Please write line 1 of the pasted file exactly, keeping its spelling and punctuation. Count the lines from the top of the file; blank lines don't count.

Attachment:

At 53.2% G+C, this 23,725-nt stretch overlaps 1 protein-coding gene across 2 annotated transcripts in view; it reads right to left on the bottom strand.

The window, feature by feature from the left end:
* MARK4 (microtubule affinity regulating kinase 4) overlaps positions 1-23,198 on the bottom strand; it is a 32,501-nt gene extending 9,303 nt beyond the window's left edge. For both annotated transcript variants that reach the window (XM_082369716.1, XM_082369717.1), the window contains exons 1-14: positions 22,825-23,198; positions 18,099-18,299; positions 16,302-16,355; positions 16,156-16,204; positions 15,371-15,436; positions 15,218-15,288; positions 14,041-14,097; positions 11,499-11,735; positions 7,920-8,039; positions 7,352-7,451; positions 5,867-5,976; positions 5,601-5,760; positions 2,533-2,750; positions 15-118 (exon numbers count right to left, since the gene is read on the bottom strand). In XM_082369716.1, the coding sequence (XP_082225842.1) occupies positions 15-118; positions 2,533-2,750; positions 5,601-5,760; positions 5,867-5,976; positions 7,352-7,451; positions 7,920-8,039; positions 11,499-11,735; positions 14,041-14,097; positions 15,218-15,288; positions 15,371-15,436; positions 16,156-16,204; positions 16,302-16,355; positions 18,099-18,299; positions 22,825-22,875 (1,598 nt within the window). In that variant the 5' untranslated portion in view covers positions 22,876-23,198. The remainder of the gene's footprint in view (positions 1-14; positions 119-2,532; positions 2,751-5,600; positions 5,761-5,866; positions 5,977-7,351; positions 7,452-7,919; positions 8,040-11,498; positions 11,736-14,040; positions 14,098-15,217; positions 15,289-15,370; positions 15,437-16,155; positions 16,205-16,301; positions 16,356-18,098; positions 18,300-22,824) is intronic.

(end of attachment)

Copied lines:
At 53.2% G+C, this 23,725-nt stretch overlaps 1 protein-coding gene across 2 annotated transcripts in view; it reads right to left on the bottom strand.